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Wall-to-Wall Equipment: Tiger’s TaylorMade P7TW irons, Koepka’s new gear and more

January 21, 2019

Welcome to Wall-to-Wall Equipment, the Monday morning gear wrap-up in which GOLF equipment editor Jonathan Wall takes you through the latest trends, rumors and breaking news.

Changes coming for Tiger?

Trying to predict Tiger Woods’s bag setup for the new year is a favorite pastime for many gearheads. Before last week, the early guess was a couple TaylorMade M5/M6 metalwoods following a season where Woods had 14 new clubs in play at one point.

For someone who tends to go at his own pace when it comes to accepting new gear, Woods broke all of the historical trends in 2018. Maybe that’s why it shouldn’t come as a shock that he’s considering overhauling his irons less than a year after he broke in TaylorMade TW-Phase1 prototypes for the first time at the Wells Fargo Championship.

Woods was originally seen with a new set of TaylorMade P7TW prototypes — the same set Tommy Fleetwood was gaming in Abu Dhabi —  at a company photo shoot last month, which led some to wonder if the irons had any staying-power in the bag.

The answer to that question appears to be a resounding “yes,” after Woods showed up to a Nike event outside of Houston recently with them in the bag. We’ll need to wait until the middle of this week before confirming Woods’s setup, but based on what’s transpired recently, chances are good he’ll have some new irons in there.

Putter piques Rose’s interest

Justin Rose’s new equipment went beyond the new Honma clubs receiving most of the press at the Desert Classic. Rose chose to work with Axis1 Golf — he confirmed the two sides had been working behind the scenes on a putter for the last 18 months — on a custom winged mallet featuring the company’s torque-free design.

The unique design places the center of gravity right on the center of the face and aligned with the axis of the shaft to keep the face square at impact, improving accuracy and consistency.

“It’s a putter that basically has the center of gravity and the sweet spot perfectly in line, which basically means it has zero twist,” Rose said. “It wants to remain square to the plane in which you’re putting all the time. A face-balanced putter doesn’t always mean that it wants to stay square, right? When you hold it, the face points to the sky. We don’t putt to the sky, we putt with the shaft in a different plane to that. So it’s got some great technology and that piqued my interest quite a while back.”

Koepka making moves

As an equipment free agent, Brooks Koepka doesn’t have to worry about inserting a new driver or set of irons to satisfy a contract. It’s because of the freedom he enjoys with his clubs that he only made one significant change last season, replacing his TaylorMade M3 driver with the M4 version prior to the U.S. Open.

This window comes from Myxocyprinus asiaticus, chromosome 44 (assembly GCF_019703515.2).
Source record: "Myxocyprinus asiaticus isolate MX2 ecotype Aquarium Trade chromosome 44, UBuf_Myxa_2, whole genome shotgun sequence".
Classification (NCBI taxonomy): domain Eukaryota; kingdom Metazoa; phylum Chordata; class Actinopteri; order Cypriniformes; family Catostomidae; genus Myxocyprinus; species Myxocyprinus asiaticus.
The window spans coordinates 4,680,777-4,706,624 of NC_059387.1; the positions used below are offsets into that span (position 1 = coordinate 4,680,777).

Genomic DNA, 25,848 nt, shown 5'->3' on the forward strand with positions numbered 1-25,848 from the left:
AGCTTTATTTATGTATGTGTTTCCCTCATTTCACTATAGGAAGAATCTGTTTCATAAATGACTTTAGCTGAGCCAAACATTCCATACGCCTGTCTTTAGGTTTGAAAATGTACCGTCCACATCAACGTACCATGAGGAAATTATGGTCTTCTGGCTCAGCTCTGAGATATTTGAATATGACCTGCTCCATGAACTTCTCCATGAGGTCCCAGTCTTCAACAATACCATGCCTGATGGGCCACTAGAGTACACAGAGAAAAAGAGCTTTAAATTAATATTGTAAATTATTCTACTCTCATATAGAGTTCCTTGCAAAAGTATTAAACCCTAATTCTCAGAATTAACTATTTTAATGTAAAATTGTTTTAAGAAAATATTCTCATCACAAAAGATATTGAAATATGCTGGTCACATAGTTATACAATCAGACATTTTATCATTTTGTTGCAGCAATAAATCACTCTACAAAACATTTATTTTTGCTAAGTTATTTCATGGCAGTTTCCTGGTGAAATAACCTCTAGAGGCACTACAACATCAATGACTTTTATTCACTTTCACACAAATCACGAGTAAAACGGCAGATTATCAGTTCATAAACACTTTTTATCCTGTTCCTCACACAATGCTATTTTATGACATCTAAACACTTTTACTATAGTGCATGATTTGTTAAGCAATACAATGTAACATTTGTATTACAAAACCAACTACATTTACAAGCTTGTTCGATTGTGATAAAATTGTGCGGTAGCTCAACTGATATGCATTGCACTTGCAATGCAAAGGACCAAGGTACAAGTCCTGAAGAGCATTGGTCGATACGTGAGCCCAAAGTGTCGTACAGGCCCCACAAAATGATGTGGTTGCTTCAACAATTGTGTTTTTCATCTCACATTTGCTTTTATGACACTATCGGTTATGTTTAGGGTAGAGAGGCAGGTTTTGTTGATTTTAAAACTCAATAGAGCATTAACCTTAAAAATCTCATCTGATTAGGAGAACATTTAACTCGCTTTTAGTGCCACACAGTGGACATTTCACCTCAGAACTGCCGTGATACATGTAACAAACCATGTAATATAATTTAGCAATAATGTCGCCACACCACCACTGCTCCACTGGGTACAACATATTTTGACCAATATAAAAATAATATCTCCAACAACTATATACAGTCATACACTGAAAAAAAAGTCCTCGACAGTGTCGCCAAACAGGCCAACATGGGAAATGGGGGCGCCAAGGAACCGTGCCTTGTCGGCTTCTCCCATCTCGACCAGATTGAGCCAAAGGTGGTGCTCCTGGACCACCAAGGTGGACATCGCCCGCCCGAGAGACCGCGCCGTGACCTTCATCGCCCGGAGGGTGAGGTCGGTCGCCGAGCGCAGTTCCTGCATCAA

In just his second start this year, Koepka chose to shake things up a bit with the addition of TaylorMade’s M5 driver and a set of Mizuno JPX 919 Tour irons. Koepka used his JPX 900 Tour irons to win three major championships, so the new set has some big shoes to fill.

Koepka offered feedback on the JPX 919 Tour design, including the thinner topline that’s based on his visual preferences.

Streelman’s Swag

Justin Rose wasn’t the only player in the Desert Classic field with a new putter deal. Kevin Streelman, who was born and raised in Winfield, Illinois, chose to sign a putter-only agreement with Chicago-based startup Swag Golf. He debuted an Anser-style Handsome Too prototype that, like Rose’s Axis1 putter, was custom-made to his exact specifications.

According to Swag Golf Tour rep Tim Pyrcik, Streelman’s putter underwent 20 iterations before a final version was approved. The putter was outfitted with a deep-dish pizza headcover for the Chicago-area native.

Mickelson’s ball receives tech upgrade

Callaway’s Triple Track Technology was originally introduced on the ERC Soft golf ball, but that didn’t stop Phil Mickelson from giving the design a try on his Callaway Chrome Soft X during the tournament week. The blue and red lines on the side of the ball utilize Vernier acuity, the same visual technology used to land planes on aircraft carriers.

According to Callaway, the technology improves alignment, compared to the regular side stamp found on many of today’s golf balls, particularly when it comes to putting accuracy. Mickelson opened with 60 but came up one short to Adam Long in his first start of 2019.

Fleetwood’s Tiger irons, new driver

Not only did Tommy Fleetwood use a set of TaylorMade P7TW irons bearing Tiger Woods’s initials in Abu Dhabi, he actually had the opportunity to give the irons a run on the course before the 14-time major winner.

While it was only one tournament, Fleetwood seemed pleased by how the irons performed in a competitive setting.

“I’ve been looking for a while, and I’m still sort of on that testing journey, but at some point you have to put them in and play the golf course,” Fleetwood said. “I’m really happy with how they’ve hit. The shots that I did hit did what I thought they’d do, so I was happy with that.”

Fleetwood chose to change drivers as well, upgrading from TaylorMade’s M3 460 to the new M6. Instead of changing the entire build, Fleetwood continued on with the same Mitsubishi Kuro Kage 70TX shaft from his previous driver.

Quick-Hitters: Shane Lowry had Srixon’s latest irons in the bag, including the Z U85 (20 degrees), Z 585 (3-5) and Z 785 (6-PW), during his come-from-behind win in Abu Dhabi. … Titleist won the PGA Tour driver count (45 in play) outright for the second straight week. … Justin Rose’s Honma TW747 driver was outfitted with the company’s Vizard FD-7X shaft. It’s not often you see tour players use a non-aftermarket shaft. … Three Scotty Cameron prototype mallets are coming to retail very soon.